When you place your weekly waste out for collection, is it a case of out of sight, out of mind? You may not realise it, but our beautiful town of Knysna is currently grappling with serious waste issues. Not only are residents generating far too much of it, but the general waste management is cause for concern.
The output, collection and disposal of waste is one of the biggest problems faced by urban areas across the world. With the increase of production of ‘forever’ plastics, the scale of the problem is increasing exponentially. The world in literally drowning in waste and unfortunately Knysna is not immune to this trend.
The sobering waste issues faced by Knysna was recently highlighted in Richelle Kohn’s Youtube series Subject Matter. The topic? Recycling in Knysna. And boy oh boy, was it an eye-opener. The video, featuring passionate environmentalist Barbara Hart Bamber from Metelerkamp, was instrumental in raising awareness about the recycling debacle in our town.
A lot of locals really want to do the right thing when it comes to the environment and consider recycling as a good place to start. Many of us may feel quite chuffed with the fact that a lot of our household waste is directed towards the recycling bin every week. But what they do NOT know however, it that Knysna has an extremely limited capacity on what items can and cannot be recycled and the municipality has failed to communicate this to the public. Take newspapers and magazines for example, the majority of people have always considered these items fully recyclable, and essentially, they are, but not in here in Knysna. Because most people are not well enough informed, the recycling plant in Knysna is facing enormous challenges because a large percentage of the item’s placed in the recycling bags by local residents is not recyclable. The staff then needs to sort through the waste which is hugely labour intensive and not cost effective.
The municipality is then required to remove the non-recyclable waste from the facility. Severely compromised budget issues coupled with ineffective waste management has led a mountain of waste spilling out from the recycling plant as the municipality is unable to remove the waste timeously. This has led to an increase in vermin in our town.
Local residents have joined forces in an attempt to tackle these mounting waste issues and sought inspiration from a successful campaign in Plettenberg Bay called Renew Able Plett, “which incentivises, celebrates, supports and trains businesses, the public, community organisations and schools to reduce waste to landfill and create local circular opportunities.”
They have been kind enough to let us take on the name to start our own local campaign called Renew Able Knysna. Whilst the short-term goal of Renew Able Knysna is to sort out the current excess waste issue at the recycling plant, the campaign will, in the long term, seek to educate and encourage locals to limit their waste in the first place. Changing behaviour is critical in the fight to reduce waste.
The Ethos of the campaign follows the principles of REFUSE, REDUCE, REUSE, RECYCLE and ROT. Landfills are considered the last resort in the waste hierarchy, as they are very bad for the environment, often contaminate water sources and release very powerful greenhouse gases linked to climate change.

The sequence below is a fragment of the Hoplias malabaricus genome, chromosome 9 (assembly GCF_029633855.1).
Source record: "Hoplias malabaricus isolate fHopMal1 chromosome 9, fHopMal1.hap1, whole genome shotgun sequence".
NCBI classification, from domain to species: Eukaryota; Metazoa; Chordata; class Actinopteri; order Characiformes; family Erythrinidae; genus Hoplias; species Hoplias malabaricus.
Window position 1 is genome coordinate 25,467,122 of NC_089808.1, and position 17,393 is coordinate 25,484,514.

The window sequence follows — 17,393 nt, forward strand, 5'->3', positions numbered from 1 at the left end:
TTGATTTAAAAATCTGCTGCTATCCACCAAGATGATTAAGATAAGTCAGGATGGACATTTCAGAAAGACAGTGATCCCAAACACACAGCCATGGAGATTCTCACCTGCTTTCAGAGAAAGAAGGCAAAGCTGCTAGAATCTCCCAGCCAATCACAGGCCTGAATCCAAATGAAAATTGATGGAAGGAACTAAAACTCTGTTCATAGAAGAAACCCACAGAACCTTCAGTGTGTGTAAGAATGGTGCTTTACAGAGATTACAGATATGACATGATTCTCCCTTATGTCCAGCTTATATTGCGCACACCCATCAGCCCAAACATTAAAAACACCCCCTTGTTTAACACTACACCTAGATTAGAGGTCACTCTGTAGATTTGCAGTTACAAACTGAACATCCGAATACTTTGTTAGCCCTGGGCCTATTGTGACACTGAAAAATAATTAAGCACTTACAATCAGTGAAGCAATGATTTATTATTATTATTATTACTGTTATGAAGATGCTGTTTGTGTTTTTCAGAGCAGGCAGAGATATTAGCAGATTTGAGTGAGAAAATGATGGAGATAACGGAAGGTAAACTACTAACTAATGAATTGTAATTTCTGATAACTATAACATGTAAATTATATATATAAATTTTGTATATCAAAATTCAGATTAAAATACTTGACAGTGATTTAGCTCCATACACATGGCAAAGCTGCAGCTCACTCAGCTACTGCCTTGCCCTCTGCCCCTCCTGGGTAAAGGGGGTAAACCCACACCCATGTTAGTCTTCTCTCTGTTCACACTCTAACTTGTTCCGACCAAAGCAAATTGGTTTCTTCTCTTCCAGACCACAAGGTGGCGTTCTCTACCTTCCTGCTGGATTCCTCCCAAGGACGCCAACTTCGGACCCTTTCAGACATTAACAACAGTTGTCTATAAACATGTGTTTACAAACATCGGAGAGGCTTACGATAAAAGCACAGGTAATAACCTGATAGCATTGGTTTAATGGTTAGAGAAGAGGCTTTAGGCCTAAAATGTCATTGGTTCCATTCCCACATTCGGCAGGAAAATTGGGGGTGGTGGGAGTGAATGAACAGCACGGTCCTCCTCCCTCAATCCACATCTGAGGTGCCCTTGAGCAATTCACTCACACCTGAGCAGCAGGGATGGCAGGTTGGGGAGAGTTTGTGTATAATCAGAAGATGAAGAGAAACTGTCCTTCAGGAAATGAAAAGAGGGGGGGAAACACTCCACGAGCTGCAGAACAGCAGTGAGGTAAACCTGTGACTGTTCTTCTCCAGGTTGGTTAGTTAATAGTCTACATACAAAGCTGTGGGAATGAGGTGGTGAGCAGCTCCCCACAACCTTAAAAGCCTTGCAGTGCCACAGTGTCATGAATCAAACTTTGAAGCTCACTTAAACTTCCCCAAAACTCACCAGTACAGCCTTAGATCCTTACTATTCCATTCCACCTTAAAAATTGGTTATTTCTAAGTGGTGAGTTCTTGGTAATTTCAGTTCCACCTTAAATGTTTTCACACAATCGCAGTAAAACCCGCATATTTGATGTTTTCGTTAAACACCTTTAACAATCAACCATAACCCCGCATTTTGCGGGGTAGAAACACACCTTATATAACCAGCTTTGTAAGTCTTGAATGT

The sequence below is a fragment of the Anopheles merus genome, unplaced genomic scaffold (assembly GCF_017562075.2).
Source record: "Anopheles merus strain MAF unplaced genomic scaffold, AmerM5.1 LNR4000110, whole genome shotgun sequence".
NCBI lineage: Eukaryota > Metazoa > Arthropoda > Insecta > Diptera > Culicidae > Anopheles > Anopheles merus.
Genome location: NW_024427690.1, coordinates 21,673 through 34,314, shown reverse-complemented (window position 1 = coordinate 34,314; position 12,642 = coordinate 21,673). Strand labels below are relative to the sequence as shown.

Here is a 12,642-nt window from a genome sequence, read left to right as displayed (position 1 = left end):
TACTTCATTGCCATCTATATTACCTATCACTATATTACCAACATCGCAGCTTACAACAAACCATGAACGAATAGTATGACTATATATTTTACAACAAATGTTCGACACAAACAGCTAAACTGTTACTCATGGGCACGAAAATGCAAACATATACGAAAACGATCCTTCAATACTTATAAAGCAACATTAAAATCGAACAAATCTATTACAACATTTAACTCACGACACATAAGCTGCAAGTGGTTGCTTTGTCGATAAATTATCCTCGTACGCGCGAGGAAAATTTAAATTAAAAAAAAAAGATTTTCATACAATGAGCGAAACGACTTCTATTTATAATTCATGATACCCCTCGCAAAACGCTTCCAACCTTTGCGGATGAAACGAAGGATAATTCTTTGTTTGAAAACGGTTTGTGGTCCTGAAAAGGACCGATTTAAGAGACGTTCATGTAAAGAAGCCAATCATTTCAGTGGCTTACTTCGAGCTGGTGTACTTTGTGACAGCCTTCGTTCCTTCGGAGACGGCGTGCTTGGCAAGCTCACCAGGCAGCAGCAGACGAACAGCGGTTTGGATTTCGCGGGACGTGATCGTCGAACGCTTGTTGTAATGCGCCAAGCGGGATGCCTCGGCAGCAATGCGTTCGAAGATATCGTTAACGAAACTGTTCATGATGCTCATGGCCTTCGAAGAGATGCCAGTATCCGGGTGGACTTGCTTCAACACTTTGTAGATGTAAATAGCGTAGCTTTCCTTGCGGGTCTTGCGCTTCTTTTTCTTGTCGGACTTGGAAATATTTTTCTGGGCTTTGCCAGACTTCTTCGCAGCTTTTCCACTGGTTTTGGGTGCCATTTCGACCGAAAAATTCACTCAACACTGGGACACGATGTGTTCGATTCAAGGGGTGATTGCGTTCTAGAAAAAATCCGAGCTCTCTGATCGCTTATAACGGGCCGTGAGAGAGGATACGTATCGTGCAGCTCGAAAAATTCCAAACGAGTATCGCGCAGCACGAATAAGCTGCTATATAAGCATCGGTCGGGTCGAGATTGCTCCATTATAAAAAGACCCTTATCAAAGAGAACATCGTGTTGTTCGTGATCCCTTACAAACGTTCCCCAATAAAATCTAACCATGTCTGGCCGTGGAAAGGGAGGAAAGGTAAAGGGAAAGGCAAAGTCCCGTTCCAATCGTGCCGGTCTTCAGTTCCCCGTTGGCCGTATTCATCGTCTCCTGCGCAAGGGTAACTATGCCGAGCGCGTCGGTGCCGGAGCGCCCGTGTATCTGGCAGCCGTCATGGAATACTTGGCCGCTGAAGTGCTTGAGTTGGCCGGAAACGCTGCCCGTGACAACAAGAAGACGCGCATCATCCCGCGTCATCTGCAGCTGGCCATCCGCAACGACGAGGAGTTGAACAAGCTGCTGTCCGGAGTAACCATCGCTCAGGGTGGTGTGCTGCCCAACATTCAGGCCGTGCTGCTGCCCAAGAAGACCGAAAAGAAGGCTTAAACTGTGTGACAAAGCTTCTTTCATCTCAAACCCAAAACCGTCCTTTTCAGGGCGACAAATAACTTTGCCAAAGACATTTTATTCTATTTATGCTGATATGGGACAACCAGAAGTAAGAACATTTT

The best place to start to minimise waste is to altogether refuse single use plastics in your daily life. By doing so we already decrease the amount of waste that needs to be processed in the first place. It is about being mindful of your individual impact on our planet. Water bottles, straws, coffee cups and plastic shopping bags are the most prevalent single-use plastics in our societies. Surely every person can acquire a water bottle and take that wherever they go? Love coffee? Then you really should get yourself one of those funky reusable coffee mugs and take it with you to your local coffee spot. Straws suck and balloons blow – both are perilous to wildlife. Acquiring a reusable shopping bag is probably the easiest thing to do to on a daily basis to limit plastic in your life.
Poor waste management contributes to environmental degradation, air pollution, and directly affects many ecosystems, including our precious Knysna estuary. The problem of waste is one we all share – it is our social, environmental and ethical responsibility to generate as little waste as possible. We need to “swim upstream on the management of waste to reduce the amount of single-use packaging and other single-use items from entering businesses and homes, educate about good waste sorting for recycling, keep organic waste separate and feed it back into the nutrient cycle.
What to do with NON-Recyclables? Here is a list of places that accept certain items that will be correctly disposed of or up cycled –
♻️NEWSPAPER – Drop off at Knysna Animal Welfare for their kennels and catteries
♻️PLASTIC BOTTLE TOPS & BREAD TAGS- Drop off at Oakhill Tuckshop or Queen Street Surgery for the The sweethearts Foundation
♻️ICE CREAM TUBS & YOGURT CUPS – Drop off at Knysna Education Trust
♻️PRINTER CARTRIDGES & TONERS – Drop off at Ink & Printer
♻️ECO BRICKS – Drop off at Pelican Lodge in Sedgefield or Diepwalle Pre-School or Queen Street Surgery (Speak to Monica) or Burmies’ Cactus World
♻️BATTERIES – Drop off at Pick n Pay Knysna or Woolworths Knysna (Bin at entrance)
♻️MAGAZINES – Drop off Knysna Education Trust
♻️BULBS & FLORESCENT TUBES – Drop off Pick n Pay Knysna or Woolworths Knysna (bin at entrance)
♻️OLD CLOTHES – Drop off Woolworths Knysna at Clothing Bank Bin at Customer Service for gift of the givers
♻️ELECTRONIC WASTE (COMPUTERS, PHONES ETC) – Drop off IT Future in Knysna